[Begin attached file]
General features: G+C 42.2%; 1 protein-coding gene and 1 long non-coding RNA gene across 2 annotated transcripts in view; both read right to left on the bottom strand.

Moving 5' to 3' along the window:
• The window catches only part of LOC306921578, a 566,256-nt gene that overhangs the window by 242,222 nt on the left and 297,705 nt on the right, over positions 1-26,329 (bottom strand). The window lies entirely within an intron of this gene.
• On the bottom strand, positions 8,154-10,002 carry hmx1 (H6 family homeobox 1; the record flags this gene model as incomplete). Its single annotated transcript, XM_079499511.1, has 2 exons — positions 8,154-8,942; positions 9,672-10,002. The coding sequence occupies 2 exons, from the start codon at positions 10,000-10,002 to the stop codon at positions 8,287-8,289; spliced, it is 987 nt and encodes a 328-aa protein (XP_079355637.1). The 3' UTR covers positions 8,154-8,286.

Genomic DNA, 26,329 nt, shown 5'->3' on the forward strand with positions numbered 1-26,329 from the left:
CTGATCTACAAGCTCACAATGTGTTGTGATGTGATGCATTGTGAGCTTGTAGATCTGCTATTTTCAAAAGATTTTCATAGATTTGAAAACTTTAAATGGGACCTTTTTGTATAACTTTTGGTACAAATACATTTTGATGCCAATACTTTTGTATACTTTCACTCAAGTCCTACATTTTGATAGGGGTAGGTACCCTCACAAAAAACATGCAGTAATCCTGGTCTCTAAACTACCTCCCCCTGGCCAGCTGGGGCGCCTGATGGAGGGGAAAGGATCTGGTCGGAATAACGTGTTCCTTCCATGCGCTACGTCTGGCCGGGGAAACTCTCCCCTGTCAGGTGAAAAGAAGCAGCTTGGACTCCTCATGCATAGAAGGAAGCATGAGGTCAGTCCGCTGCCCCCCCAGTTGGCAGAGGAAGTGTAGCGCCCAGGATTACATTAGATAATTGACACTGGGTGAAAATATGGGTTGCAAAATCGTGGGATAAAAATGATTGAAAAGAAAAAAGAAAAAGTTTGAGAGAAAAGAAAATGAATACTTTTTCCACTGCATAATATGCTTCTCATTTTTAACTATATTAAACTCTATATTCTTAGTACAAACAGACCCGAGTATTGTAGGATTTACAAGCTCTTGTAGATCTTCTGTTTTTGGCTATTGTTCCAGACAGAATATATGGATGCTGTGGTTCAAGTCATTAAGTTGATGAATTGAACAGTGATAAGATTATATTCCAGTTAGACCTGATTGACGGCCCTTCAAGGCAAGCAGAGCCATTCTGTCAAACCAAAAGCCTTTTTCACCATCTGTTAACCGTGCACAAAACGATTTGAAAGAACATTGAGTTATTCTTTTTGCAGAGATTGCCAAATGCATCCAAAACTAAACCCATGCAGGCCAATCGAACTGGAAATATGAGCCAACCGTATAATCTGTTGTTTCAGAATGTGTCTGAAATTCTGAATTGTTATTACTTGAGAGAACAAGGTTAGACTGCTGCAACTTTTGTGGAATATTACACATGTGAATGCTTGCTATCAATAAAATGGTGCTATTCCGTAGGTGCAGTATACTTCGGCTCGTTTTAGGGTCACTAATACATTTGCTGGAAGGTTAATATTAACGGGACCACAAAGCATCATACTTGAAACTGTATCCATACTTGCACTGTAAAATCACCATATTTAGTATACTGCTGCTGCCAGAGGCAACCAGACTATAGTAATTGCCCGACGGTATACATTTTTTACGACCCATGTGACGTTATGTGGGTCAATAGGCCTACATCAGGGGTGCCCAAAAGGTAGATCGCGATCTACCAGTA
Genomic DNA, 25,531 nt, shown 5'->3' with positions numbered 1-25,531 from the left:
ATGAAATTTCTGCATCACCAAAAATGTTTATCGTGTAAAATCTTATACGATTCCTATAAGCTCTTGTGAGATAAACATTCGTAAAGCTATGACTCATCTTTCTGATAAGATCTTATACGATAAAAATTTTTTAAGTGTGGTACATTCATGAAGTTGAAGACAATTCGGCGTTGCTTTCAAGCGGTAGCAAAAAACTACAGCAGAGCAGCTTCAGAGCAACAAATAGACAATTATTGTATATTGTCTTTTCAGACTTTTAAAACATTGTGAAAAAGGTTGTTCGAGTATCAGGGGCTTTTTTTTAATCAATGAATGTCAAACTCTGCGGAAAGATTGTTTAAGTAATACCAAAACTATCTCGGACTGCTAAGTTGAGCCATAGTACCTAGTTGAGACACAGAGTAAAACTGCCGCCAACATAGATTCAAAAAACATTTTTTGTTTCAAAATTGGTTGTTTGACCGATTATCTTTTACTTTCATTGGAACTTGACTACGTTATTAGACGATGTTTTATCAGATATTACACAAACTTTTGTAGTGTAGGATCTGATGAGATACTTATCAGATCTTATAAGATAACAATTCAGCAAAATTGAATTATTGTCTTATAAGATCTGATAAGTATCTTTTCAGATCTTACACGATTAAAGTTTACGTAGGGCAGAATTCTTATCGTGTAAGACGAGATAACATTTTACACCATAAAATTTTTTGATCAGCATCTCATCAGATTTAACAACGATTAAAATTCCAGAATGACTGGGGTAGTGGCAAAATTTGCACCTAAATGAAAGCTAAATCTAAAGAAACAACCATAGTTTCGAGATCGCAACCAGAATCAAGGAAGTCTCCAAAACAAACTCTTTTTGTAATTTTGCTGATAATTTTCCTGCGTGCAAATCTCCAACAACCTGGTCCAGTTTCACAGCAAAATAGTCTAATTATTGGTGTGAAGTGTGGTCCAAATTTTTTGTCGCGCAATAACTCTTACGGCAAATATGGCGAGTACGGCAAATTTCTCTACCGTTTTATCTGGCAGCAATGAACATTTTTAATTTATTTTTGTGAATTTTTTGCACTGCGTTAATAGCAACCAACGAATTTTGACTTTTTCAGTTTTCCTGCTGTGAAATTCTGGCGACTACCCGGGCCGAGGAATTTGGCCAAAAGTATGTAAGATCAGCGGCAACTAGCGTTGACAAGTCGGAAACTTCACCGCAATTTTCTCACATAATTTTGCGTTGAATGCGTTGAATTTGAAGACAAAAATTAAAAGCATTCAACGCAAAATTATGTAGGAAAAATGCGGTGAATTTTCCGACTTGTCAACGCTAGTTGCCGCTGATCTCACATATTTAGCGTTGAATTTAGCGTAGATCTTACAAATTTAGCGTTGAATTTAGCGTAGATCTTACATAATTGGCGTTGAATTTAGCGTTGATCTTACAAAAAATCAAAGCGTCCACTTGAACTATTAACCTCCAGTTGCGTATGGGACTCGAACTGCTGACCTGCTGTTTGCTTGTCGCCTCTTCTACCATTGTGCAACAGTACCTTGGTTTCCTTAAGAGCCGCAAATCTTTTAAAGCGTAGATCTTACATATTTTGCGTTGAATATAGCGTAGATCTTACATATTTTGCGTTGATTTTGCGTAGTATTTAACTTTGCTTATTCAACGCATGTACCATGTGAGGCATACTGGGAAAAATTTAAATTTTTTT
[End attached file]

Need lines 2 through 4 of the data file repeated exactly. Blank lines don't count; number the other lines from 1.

Moving 5' to 3' along the window:
• The window catches only part of LOC306921578, a 566,256-nt gene that overhangs the window by 242,222 nt on the left and 297,705 nt on the right, over positions 1-26,329 (bottom strand). The window lies entirely within an intron of this gene.
• On the bottom strand, positions 8,154-10,002 carry hmx1 (H6 family homeobox 1; the record flags this gene model as incomplete). Its single annotated transcript, XM_079499511.1, has 2 exons — positions 8,154-8,942; positions 9,672-10,002. The coding sequence occupies 2 exons, from the start codon at positions 10,000-10,002 to the stop codon at positions 8,287-8,289; spliced, it is 987 nt and encodes a 328-aa protein (XP_079355637.1). The 3' UTR covers positions 8,154-8,286.